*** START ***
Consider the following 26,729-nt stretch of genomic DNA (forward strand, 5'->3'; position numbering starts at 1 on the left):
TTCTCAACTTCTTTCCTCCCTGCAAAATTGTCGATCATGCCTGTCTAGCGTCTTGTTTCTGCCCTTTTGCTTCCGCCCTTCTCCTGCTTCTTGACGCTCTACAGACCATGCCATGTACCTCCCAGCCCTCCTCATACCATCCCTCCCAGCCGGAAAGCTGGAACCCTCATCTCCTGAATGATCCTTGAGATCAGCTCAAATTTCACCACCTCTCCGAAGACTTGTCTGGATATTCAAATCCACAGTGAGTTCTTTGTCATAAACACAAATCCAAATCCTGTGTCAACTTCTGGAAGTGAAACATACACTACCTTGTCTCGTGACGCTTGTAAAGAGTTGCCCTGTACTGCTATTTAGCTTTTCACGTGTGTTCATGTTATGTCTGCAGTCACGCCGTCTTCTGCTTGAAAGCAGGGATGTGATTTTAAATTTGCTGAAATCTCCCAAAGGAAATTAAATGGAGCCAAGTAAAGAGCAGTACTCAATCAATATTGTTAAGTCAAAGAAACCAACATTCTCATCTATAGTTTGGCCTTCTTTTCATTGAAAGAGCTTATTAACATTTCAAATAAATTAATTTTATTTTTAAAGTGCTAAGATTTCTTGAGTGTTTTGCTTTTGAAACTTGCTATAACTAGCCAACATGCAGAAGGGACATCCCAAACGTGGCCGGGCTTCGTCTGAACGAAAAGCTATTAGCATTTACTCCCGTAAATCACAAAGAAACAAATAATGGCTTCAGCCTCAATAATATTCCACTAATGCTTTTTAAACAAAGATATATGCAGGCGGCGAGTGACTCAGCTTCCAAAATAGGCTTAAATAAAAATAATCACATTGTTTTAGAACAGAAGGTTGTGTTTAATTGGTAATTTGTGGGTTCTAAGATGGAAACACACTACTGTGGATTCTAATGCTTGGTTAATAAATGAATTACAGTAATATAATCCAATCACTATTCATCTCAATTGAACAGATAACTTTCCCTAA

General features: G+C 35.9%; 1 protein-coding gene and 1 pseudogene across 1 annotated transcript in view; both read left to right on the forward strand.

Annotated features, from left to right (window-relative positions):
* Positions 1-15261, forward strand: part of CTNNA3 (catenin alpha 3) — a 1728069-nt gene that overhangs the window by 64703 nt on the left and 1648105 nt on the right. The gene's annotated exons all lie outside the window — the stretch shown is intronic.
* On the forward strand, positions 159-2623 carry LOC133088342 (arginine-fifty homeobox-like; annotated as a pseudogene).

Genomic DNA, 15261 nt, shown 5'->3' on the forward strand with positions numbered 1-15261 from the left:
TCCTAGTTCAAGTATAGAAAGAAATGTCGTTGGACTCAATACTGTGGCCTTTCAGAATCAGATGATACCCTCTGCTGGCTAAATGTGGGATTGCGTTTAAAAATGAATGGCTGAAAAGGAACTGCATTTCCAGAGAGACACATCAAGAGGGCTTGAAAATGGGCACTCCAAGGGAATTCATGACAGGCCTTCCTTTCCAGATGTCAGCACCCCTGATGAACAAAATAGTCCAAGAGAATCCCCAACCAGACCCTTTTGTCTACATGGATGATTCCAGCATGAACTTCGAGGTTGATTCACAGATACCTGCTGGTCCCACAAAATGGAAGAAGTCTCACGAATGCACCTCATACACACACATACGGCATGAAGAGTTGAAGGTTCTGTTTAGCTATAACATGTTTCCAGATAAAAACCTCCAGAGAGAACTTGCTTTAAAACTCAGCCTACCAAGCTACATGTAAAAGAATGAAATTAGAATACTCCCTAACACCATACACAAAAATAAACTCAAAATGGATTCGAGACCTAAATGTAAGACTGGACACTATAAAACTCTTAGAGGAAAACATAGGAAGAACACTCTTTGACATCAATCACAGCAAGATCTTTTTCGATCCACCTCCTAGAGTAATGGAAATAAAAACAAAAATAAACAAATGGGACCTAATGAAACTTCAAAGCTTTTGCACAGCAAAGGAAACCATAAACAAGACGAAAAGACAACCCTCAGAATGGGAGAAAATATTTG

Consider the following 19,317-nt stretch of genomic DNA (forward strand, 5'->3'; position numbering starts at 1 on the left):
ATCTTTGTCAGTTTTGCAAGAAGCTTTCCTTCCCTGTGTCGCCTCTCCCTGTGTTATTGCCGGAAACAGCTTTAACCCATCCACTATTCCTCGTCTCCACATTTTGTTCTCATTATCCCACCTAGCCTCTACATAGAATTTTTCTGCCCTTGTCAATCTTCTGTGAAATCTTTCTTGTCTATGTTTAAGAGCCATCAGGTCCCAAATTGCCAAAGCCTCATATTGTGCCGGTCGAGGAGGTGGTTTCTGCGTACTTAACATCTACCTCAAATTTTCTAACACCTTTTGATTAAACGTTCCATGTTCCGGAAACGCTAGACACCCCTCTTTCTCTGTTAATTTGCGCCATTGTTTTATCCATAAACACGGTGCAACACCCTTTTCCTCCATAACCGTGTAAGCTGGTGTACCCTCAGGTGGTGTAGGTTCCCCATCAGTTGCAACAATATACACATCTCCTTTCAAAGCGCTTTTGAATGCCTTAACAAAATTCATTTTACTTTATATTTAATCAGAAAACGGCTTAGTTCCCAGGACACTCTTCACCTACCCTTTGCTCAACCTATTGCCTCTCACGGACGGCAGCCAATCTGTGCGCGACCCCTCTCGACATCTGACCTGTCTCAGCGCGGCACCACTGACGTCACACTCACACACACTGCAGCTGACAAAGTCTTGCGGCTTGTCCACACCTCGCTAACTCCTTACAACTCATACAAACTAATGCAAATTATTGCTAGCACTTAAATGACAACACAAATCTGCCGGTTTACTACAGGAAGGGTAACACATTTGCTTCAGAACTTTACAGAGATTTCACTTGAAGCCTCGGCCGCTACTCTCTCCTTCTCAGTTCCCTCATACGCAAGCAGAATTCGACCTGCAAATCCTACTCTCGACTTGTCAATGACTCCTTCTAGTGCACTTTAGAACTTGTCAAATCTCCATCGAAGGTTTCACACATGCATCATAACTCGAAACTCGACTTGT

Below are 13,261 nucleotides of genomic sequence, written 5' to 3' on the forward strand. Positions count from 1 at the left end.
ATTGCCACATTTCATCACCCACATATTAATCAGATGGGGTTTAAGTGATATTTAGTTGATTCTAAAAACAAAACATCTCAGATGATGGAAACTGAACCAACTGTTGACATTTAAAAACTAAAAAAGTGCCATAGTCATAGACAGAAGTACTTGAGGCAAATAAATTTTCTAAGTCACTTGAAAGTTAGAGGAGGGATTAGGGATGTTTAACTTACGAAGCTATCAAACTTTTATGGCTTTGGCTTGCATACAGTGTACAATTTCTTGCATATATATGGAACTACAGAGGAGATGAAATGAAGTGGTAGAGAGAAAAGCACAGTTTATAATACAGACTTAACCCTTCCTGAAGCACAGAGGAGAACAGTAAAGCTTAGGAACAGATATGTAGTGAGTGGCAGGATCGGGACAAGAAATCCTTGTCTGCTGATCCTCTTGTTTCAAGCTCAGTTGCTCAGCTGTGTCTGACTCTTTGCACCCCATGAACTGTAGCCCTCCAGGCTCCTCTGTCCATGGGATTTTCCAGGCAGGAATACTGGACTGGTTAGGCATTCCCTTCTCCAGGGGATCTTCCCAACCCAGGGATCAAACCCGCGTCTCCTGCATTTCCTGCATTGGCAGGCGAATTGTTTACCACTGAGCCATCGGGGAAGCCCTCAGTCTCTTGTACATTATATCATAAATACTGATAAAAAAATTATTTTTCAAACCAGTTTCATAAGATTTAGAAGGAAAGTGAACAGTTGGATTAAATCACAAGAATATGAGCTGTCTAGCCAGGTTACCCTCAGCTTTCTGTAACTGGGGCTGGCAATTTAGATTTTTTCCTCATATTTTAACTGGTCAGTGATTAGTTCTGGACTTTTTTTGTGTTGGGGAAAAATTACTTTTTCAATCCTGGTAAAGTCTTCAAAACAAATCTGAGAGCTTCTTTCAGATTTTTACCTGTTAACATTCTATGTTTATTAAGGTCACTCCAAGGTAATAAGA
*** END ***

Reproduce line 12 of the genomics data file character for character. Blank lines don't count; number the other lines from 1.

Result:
ATTGCCACATTTCATCACCCACATATTAATCAGATGGGGTTTAAGTGATATTTAGTTGATTCTAAAAACAAAACATCTCAGATGATGGAAACTGAACCAACTGTTGACATTTAAAAACTAAAAAAGTGCCATAGTCATAGACAGAAGTACTTGAGGCAAATAAATTTTCTAAGTCACTTGAAAGTTAGAGGAGGGATTAGGGATGTTTAACTTACGAAGCTATCAAACTTTTATGGCTTTGGCTTGCATACAGTGTACAATTTCTTGCATATATATGGAACTACAGAGGAGATGAAATGAAGTGGTAGAGAGAAAAGCACAGTTTATAATACAGACTTAACCCTTCCTGAAGCACAGAGGAGAACAGTAAAGCTTAGGAACAGATATGTAGTGAGTGGCAGGATCGGGACAAGAAATCCTTGTCTGCTGATCCTCTTGTTTCAAGCTCAGTTGCTCAGCTGTGTCTGACTCTTTGCACCCCATGAACTGTAGCCCTCCAGGCTCCTCTGTCCATGGGATTTTCCAGGCAGGAATACTGGACTGGTTAGGCATTCCCTTCTCCAGGGGATCTTCCCAACCCAGGGATCAAACCCGCGTCTCCTGCATTTCCTGCATTGGCAGGCGAATTGTTTACCACTGAGCCATCGGGGAAGCCCTCAGTCTCTTGTACATTATATCATAAATACTGATAAAAAAATTATTTTTCAAACCAGTTTCATAAGATTTAGAAGGAAAGTGAACAGTTGGATTAAATCACAAGAATATGAGCTGTCTAGCCAGGTTACCCTCAGCTTTCTGTAACTGGGGCTGGCAATTTAGATTTTTTCCTCATATTTTAACTGGTCAGTGATTAGTTCTGGACTTTTTTTGTGTTGGGGAAAAATTACTTTTTCAATCCTGGTAAAGTCTTCAAAACAAATCTGAGAGCTTCTTTCAGATTTTTACCTGTTAACATTCTATGTTTATTAAGGTCACTCCAAGGTAATAAGA